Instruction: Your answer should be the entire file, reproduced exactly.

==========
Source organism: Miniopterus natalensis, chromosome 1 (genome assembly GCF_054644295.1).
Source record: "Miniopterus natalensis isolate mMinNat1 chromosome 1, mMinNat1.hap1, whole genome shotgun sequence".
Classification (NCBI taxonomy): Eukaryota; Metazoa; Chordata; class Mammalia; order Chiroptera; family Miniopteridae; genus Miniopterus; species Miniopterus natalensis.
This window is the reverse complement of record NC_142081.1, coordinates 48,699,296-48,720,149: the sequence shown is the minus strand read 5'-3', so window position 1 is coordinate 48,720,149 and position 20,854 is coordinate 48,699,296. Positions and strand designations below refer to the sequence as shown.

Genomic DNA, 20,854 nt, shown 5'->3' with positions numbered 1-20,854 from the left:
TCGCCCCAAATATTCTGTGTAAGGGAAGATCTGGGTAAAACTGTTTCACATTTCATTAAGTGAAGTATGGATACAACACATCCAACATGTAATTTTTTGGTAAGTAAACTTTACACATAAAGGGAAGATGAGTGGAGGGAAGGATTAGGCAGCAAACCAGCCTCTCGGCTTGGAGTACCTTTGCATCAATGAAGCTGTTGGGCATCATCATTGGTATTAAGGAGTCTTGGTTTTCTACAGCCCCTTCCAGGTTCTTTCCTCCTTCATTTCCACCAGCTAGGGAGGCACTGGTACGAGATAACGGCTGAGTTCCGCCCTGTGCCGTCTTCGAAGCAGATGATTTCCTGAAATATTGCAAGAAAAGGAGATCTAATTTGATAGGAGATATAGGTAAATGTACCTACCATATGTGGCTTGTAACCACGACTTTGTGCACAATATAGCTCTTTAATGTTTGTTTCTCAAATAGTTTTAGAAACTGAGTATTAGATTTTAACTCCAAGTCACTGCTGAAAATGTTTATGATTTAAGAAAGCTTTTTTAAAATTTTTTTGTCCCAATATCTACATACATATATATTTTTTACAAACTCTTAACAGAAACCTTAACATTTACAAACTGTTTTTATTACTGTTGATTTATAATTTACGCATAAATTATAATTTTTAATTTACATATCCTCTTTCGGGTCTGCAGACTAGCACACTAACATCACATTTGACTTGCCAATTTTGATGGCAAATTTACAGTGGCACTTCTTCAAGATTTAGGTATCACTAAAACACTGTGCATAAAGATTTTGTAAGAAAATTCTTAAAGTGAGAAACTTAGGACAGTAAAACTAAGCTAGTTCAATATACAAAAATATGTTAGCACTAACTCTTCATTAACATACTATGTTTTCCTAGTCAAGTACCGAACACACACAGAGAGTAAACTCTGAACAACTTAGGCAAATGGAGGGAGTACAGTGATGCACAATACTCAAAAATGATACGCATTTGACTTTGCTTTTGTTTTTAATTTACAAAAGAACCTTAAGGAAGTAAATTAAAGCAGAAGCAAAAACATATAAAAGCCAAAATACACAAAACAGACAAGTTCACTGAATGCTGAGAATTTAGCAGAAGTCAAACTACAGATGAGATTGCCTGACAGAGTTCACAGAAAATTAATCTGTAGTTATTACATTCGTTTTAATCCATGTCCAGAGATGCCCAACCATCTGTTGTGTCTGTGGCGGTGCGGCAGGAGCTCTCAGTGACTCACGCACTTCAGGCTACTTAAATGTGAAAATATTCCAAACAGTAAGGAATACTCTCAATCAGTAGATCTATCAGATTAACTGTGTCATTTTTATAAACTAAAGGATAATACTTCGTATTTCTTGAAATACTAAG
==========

Source organism: Miniopterus natalensis, chromosome 1 (genome assembly GCF_054644295.1).
Source record: "Miniopterus natalensis isolate mMinNat1 chromosome 1, mMinNat1.hap1, whole genome shotgun sequence".
Classification (NCBI taxonomy): Eukaryota; Metazoa; Chordata; class Mammalia; order Chiroptera; family Miniopteridae; genus Miniopterus; species Miniopterus natalensis.
This window is the reverse complement of record NC_142081.1, coordinates 48,699,296-48,720,149: the sequence shown is the minus strand read 5'-3', so window position 1 is coordinate 48,720,149 and position 20,854 is coordinate 48,699,296. Positions and strand designations below refer to the sequence as shown.

Genomic DNA, 20,854 nt, shown 5'->3' with positions numbered 1-20,854 from the left:
TCGCCCCAAATATTCTGTGTAAGGGAAGATCTGGGTAAAACTGTTTCACATTTCATTAAGTGAAGTATGGATACAACACATCCAACATGTAATTTTTTGGTAAGTAAACTTTACACATAAAGGGAAGATGAGTGGAGGGAAGGATTAGGCAGCAAACCAGCCTCTCGGCTTGGAGTACCTTTGCATCAATGAAGCTGTTGGGCATCATCATTGGTATTAAGGAGTCTTGGTTTTCTACAGCCCCTTCCAGGTTCTTTCCTCCTTCATTTCCACCAGCTAGGGAGGCACTGGTACGAGATAACGGCTGAGTTCCGCCCTGTGCCGTCTTCGAAGCAGATGATTTCCTGAAATATTGCAAGAAAAGGAGATCTAATTTGATAGGAGATATAGGTAAATGTACCTACCATATGTGGCTTGTAACCACGACTTTGTGCACAATATAGCTCTTTAATGTTTGTTTCTCAAATAGTTTTAGAAACTGAGTATTAGATTTTAACTCCAAGTCACTGCTGAAAATGTTTATGATTTAAGAAAGCTTTTTTAAAATTTTTTTGTCCCAATATCTACATACATATATATTTTTTACAAACTCTTAACAGAAACCTTAACATTTACAAACTGTTTTTATTACTGTTGATTTATAATTTACGCATAAATTATAATTTTTAATTTACATATCCTCTTTCGGGTCTGCAGACTAGCACACTAACATCACATTTGACTTGCCAATTTTGATGGCAAATTTACAGTGGCACTTCTTCAAGATTTAGGTATCACTAAAACACTGTGCATAAAGATTTTGTAAGAAAATTCTTAAAGTGAGAAACTTAGGACAGTAAAACTAAGCTAGTTCAATATACAAAAATATGTTAGCACTAACTCTTCATTAACATACTATGTTTTCCTAGTCAAGTACCGAACACACACAGAGAGTAAACTCTGAACAACTTAGGCAAATGGAGGGAGTACAGTGATGCACAATACTCAAAAATGATACGCATTTGACTTTGCTTTTGTTTTTAATTTACAAAAGAACCTTAAGGAAGTAAATTAAAGCAGAAGCAAAAACATATAAAAGCCAAAATACACAAAACAGACAAGTTCACTGAATGCTGAGAATTTAGCAGAAGTCAAACTACAGATGAGATTGCCTGACAGAGTTCACAGAAAATTAATCTGTAGTTATTACATTCGTTTTAATCCATGTCCAGAGATGCCCAACCATCTGTTGTGTCTGTGGCGGTGCGGCAGGAGCTCTCAGTGACTCACGCACTTCAGGCTACTTAAATGTGAAAATATTCCAAACAGTAAGGAATACTCTCAATCAGTAGATCTATCAGATTAACTGTGTCATTTTTATAAACTAAAGGATAATACTTCGTATTTCTTGAAATACTAAG